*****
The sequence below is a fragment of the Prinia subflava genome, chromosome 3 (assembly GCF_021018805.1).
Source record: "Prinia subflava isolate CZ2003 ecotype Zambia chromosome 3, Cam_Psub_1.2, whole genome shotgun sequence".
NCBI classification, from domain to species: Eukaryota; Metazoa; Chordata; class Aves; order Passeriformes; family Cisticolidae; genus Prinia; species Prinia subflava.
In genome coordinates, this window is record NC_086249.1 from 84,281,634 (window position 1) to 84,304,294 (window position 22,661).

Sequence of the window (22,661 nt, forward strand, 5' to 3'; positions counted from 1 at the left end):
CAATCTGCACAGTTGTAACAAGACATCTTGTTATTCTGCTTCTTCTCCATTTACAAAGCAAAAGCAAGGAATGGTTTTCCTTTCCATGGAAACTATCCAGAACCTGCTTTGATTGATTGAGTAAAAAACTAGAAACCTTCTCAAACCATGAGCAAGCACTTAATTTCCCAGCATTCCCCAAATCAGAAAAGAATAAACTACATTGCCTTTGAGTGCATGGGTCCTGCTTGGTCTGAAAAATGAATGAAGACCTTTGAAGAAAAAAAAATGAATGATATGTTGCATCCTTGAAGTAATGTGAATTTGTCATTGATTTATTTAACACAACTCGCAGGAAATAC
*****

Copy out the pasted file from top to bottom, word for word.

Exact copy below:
The sequence below is a fragment of the Prinia subflava genome, chromosome 3 (assembly GCF_021018805.1).
Source record: "Prinia subflava isolate CZ2003 ecotype Zambia chromosome 3, Cam_Psub_1.2, whole genome shotgun sequence".
NCBI classification, from domain to species: Eukaryota; Metazoa; Chordata; class Aves; order Passeriformes; family Cisticolidae; genus Prinia; species Prinia subflava.
In genome coordinates, this window is record NC_086249.1 from 84,281,634 (window position 1) to 84,304,294 (window position 22,661).

Sequence of the window (22,661 nt, forward strand, 5' to 3'; positions counted from 1 at the left end):
CAATCTGCACAGTTGTAACAAGACATCTTGTTATTCTGCTTCTTCTCCATTTACAAAGCAAAAGCAAGGAATGGTTTTCCTTTCCATGGAAACTATCCAGAACCTGCTTTGATTGATTGAGTAAAAAACTAGAAACCTTCTCAAACCATGAGCAAGCACTTAATTTCCCAGCATTCCCCAAATCAGAAAAGAATAAACTACATTGCCTTTGAGTGCATGGGTCCTGCTTGGTCTGAAAAATGAATGAAGACCTTTGAAGAAAAAAAAATGAATGATATGTTGCATCCTTGAAGTAATGTGAATTTGTCATTGATTTATTTAACACAACTCGCAGGAAATAC